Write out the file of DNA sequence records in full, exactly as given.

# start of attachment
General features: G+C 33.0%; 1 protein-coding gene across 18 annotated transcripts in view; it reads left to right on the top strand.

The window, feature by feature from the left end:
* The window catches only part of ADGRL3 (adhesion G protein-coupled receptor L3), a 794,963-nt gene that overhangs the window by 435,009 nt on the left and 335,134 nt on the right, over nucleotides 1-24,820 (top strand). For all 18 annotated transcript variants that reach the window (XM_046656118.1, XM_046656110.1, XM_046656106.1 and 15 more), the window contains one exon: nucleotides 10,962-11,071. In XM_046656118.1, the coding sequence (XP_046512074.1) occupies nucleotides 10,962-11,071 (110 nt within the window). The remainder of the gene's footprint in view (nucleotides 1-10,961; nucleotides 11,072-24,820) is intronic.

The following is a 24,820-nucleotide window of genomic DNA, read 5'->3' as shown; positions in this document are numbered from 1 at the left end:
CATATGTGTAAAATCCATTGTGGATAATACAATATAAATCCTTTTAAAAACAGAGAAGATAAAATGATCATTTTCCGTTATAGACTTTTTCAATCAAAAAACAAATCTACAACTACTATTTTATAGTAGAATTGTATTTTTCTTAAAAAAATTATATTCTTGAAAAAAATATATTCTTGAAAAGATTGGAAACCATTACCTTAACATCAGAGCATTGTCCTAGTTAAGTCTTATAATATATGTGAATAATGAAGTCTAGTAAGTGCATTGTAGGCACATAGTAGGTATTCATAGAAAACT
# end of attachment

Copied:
General features: G+C 33.0%; 1 protein-coding gene across 18 annotated transcripts in view; it reads left to right on the top strand.

The window, feature by feature from the left end:
* The window catches only part of ADGRL3 (adhesion G protein-coupled receptor L3), a 794,963-nt gene that overhangs the window by 435,009 nt on the left and 335,134 nt on the right, over nucleotides 1-24,820 (top strand). For all 18 annotated transcript variants that reach the window (XM_046656118.1, XM_046656110.1, XM_046656106.1 and 15 more), the window contains one exon: nucleotides 10,962-11,071. In XM_046656118.1, the coding sequence (XP_046512074.1) occupies nucleotides 10,962-11,071 (110 nt within the window). The remainder of the gene's footprint in view (nucleotides 1-10,961; nucleotides 11,072-24,820) is intronic.

The following is a 24,820-nucleotide window of genomic DNA, read 5'->3' as shown; positions in this document are numbered from 1 at the left end:
CATATGTGTAAAATCCATTGTGGATAATACAATATAAATCCTTTTAAAAACAGAGAAGATAAAATGATCATTTTCCGTTATAGACTTTTTCAATCAAAAAACAAATCTACAACTACTATTTTATAGTAGAATTGTATTTTTCTTAAAAAAATTATATTCTTGAAAAAAATATATTCTTGAAAAGATTGGAAACCATTACCTTAACATCAGAGCATTGTCCTAGTTAAGTCTTATAATATATGTGAATAATGAAGTCTAGTAAGTGCATTGTAGGCACATAGTAGGTATTCATAGAAAACT